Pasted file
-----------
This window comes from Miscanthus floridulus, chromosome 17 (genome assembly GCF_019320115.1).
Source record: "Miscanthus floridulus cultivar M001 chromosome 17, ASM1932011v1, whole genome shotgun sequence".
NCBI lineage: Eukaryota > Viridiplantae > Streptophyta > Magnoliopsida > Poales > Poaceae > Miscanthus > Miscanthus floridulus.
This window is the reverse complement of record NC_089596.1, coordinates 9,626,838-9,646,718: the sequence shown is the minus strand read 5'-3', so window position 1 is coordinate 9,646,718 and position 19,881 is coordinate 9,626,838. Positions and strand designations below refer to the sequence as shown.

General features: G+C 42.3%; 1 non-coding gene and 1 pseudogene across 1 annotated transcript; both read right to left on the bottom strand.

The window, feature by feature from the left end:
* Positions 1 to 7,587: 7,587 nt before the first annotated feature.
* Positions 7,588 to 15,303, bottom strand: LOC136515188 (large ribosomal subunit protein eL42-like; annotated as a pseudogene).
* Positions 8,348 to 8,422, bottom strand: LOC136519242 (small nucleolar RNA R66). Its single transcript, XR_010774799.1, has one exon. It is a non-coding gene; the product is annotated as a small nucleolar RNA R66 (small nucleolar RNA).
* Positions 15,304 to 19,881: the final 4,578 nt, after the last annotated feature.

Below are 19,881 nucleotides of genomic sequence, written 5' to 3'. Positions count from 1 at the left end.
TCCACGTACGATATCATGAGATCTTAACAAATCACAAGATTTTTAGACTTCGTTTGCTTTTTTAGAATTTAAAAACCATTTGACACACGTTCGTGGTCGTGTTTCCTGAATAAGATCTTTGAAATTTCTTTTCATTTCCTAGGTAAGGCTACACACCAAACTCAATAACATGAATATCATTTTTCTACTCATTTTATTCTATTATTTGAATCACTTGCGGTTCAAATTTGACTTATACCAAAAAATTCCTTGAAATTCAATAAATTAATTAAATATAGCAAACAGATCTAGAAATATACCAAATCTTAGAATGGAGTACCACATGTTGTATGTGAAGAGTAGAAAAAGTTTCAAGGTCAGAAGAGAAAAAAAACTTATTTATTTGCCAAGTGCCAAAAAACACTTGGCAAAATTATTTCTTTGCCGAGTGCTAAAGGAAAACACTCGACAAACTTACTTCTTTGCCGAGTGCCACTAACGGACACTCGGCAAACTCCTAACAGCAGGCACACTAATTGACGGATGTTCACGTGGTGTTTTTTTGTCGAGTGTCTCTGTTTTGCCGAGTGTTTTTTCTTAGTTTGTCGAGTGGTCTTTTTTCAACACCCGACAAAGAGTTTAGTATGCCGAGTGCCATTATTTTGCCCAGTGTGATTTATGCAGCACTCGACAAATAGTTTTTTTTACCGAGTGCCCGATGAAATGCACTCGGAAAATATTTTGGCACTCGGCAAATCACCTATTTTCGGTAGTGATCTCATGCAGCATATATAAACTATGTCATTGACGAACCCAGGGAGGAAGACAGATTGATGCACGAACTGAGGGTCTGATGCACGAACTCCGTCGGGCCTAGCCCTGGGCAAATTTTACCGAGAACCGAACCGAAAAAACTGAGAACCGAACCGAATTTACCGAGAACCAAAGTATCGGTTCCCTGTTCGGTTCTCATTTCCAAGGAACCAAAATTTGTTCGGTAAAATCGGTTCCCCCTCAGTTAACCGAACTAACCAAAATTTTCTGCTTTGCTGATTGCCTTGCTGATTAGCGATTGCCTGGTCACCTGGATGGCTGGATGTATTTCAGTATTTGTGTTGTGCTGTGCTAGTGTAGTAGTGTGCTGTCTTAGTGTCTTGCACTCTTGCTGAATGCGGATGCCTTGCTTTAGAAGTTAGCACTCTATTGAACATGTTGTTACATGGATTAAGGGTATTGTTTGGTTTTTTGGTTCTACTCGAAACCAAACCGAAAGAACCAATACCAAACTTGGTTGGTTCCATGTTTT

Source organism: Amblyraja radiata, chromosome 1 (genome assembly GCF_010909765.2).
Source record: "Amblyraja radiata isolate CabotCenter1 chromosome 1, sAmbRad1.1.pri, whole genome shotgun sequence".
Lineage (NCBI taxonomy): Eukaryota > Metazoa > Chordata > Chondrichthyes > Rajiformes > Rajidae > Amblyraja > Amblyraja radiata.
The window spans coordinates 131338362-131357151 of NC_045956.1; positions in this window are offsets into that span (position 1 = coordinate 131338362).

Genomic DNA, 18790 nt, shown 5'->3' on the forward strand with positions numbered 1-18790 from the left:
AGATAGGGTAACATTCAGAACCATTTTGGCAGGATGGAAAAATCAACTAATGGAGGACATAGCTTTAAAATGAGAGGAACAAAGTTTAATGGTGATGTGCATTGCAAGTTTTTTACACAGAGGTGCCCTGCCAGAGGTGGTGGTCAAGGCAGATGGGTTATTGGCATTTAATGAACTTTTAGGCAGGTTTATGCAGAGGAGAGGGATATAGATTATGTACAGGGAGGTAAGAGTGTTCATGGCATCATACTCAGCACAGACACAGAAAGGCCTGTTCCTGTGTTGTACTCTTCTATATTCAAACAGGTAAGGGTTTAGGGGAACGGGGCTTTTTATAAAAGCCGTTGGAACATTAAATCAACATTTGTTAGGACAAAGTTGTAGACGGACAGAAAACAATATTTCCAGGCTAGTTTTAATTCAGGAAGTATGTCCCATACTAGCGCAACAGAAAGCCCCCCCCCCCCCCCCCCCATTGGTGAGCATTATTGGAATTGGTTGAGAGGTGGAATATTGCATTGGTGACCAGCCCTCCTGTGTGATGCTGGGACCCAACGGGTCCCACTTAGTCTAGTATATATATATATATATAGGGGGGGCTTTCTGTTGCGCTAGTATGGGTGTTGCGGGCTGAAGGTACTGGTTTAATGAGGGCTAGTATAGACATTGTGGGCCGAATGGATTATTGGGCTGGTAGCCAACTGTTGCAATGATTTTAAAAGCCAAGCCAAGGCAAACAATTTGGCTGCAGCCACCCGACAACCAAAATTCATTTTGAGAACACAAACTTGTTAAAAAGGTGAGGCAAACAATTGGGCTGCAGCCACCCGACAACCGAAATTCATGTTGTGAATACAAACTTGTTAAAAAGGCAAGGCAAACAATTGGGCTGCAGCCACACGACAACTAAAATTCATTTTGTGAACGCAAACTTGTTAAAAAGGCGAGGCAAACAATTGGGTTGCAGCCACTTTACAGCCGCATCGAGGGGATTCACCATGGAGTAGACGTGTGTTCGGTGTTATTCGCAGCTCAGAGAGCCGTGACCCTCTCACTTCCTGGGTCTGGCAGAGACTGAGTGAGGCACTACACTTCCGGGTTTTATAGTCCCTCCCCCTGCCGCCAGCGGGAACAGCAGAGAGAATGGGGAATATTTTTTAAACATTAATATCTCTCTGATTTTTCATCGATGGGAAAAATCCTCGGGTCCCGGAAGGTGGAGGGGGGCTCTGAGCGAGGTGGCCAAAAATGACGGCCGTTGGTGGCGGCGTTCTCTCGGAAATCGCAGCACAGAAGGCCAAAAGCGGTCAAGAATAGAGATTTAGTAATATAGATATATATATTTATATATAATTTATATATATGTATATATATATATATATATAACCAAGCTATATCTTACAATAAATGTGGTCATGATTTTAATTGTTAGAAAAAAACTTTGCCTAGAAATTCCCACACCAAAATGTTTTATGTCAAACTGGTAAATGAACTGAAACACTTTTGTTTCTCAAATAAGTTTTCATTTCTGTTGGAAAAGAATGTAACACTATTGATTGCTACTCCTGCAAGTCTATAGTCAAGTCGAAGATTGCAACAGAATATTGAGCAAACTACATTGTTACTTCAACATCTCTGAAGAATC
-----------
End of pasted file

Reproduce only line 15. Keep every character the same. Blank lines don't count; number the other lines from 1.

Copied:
Lineage (NCBI taxonomy): Eukaryota > Metazoa > Chordata > Chondrichthyes > Rajiformes > Rajidae > Amblyraja > Amblyraja radiata.